Since early March HIRN has helped to purchase 500 Coronavirus fighting kits, and sent food baskets to ten families isolated from shopping in Bethlehem because of Palestine Authority travel restrictions imposed because of the coronavirus. Further food assistance has been given to families in the old city of Hebron. Funds were also raised to provide disinfectant tanks for spraying in the village of Susya. 

In Aida refugee camp, political and health campaigns began to mesh together through mobilisations in solidarity with Palestinian prisoners. “We wrote graffiti, we made two songs for them and we launched a campaign called “Mazyouna wants to see her child”, named after one of the mothers of the Palestinian prisoners, because we didn’t want the people to forget about the prisoners inside”, explained Mohammed. 

“Mazyouna told me, “people are complaining about being under lockdown for one week, but my son was in prison for 30 years. See how we couldn’t be in prison for 7 days and they have been there for 30 years” so now you can imagine how much those people are suffering.”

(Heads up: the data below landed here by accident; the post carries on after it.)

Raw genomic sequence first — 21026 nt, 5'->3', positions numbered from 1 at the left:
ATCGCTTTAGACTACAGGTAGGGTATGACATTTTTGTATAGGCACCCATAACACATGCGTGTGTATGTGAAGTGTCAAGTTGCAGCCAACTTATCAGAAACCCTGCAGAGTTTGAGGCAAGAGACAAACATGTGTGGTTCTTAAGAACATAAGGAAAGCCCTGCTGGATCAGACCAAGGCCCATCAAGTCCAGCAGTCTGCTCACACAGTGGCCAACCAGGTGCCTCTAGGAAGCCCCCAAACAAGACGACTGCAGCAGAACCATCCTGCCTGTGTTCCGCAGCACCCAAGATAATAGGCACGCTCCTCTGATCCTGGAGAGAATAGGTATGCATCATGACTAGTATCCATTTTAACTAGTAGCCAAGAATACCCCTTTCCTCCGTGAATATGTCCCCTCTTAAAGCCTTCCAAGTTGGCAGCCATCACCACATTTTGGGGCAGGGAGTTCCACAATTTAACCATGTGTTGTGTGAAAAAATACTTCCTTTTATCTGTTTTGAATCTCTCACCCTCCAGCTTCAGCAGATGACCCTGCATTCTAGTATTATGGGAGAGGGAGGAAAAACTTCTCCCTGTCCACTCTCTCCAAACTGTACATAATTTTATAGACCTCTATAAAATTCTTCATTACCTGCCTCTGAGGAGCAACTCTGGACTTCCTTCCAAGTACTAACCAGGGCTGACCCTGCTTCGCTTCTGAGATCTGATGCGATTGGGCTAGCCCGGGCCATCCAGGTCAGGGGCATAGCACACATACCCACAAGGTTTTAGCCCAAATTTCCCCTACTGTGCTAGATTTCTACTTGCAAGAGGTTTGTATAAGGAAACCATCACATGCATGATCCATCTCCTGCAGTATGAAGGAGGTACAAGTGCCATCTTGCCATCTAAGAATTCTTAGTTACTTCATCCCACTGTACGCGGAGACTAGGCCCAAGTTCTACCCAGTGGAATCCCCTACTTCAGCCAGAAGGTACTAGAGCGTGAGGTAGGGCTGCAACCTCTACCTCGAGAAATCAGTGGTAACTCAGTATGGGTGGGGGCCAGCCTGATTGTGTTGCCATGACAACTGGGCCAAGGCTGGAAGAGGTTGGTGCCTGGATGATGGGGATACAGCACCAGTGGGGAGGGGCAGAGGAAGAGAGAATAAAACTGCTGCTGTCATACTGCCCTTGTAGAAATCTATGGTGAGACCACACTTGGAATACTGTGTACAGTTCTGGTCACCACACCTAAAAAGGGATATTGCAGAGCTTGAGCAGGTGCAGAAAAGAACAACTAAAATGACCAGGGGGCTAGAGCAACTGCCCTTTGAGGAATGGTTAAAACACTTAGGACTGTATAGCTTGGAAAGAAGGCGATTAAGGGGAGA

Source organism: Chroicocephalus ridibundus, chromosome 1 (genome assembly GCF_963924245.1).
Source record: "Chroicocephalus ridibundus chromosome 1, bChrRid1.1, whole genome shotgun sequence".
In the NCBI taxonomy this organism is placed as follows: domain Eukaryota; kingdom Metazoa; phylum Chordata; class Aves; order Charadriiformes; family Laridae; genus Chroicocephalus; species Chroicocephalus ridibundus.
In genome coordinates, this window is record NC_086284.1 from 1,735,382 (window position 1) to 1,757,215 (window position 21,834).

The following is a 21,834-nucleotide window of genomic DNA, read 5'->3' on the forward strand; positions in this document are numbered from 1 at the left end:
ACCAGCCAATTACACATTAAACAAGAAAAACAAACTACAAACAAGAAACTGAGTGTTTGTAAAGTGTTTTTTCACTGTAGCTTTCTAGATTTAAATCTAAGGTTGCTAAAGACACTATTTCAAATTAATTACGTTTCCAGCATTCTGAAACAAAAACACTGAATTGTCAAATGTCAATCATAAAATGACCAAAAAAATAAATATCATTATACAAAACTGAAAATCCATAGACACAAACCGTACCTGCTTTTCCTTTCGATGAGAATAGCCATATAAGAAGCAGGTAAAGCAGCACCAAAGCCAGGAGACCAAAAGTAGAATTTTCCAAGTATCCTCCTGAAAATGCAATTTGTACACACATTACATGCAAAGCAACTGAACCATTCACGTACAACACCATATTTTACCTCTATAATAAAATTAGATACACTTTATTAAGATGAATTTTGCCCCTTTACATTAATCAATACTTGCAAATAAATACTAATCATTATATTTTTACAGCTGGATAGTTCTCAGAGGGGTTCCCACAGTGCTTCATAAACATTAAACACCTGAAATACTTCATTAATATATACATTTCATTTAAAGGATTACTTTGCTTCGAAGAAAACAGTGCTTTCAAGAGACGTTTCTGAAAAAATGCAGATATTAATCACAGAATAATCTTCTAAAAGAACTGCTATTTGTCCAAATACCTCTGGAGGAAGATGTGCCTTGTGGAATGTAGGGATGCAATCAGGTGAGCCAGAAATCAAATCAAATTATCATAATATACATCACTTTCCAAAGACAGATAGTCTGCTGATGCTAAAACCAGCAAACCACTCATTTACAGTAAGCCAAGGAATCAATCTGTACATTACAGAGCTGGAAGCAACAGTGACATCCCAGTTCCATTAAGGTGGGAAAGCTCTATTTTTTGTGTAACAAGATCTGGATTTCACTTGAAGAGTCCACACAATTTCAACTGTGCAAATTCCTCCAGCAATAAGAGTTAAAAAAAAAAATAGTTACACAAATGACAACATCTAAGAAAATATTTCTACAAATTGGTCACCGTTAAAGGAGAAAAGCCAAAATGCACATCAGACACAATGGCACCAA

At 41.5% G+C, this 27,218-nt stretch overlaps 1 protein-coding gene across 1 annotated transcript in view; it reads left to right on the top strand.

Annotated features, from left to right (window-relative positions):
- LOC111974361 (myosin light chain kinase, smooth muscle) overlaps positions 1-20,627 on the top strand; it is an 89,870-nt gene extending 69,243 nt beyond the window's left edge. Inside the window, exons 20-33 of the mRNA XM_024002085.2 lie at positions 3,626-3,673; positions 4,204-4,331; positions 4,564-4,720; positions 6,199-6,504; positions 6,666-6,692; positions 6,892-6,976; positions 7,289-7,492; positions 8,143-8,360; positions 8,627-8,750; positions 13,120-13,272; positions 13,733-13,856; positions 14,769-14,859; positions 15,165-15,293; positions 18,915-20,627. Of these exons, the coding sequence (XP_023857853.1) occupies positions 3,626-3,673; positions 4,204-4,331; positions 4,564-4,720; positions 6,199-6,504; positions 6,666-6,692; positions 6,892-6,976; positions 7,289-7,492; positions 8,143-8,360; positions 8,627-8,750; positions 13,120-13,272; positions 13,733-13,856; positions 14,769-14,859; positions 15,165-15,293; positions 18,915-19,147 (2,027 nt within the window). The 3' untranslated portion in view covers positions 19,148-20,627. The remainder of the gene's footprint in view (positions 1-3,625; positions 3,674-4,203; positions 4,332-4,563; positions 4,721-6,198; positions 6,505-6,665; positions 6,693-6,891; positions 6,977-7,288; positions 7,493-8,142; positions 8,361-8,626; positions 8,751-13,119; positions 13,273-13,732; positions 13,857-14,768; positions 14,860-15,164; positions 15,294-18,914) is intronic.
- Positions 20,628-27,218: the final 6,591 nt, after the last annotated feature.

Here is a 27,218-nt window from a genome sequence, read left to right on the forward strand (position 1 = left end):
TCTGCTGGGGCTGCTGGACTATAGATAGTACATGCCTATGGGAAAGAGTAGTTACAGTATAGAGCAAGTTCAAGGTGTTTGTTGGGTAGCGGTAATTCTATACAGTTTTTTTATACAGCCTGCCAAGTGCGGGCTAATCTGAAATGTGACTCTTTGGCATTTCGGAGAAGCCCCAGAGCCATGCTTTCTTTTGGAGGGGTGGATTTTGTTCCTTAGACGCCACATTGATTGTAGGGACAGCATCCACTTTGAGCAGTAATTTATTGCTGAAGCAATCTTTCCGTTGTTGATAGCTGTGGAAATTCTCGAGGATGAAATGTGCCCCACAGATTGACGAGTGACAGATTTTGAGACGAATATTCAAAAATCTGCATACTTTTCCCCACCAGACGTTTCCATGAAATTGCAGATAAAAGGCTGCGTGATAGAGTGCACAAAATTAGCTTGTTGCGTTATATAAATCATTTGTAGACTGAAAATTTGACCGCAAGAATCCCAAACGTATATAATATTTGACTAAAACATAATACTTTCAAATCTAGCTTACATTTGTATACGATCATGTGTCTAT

Meanwhile the relentless drive of Israel’s right-wing government to grab more land at the Palestinians’ expense powers on, early abetted by their allies in the USA. “They used the time when Palestinians have been busy with Covid to continue with their “Deal of the Century,”” Mohammed told us. “They are not going to annex the Palestinians … they want the land without the population.” 

International solidarity matters more than ever in these times, Mohammed and Ahmed stressed. And even when volunteers cannot visit, solidarity organisations are mobilising to raise vital funding and to keep the pressure on their own governments for their support of Israel. 

Ahmed works with the Hebron International Resources Network (HIRN) which raises funds worldwide to support schools and also vulnerable individuals, families and communities in the occupied West Bank.


To donate to Hebron International Resources Network projects please go here

To donate to Aida Refugee Camp Covid 19 projects go here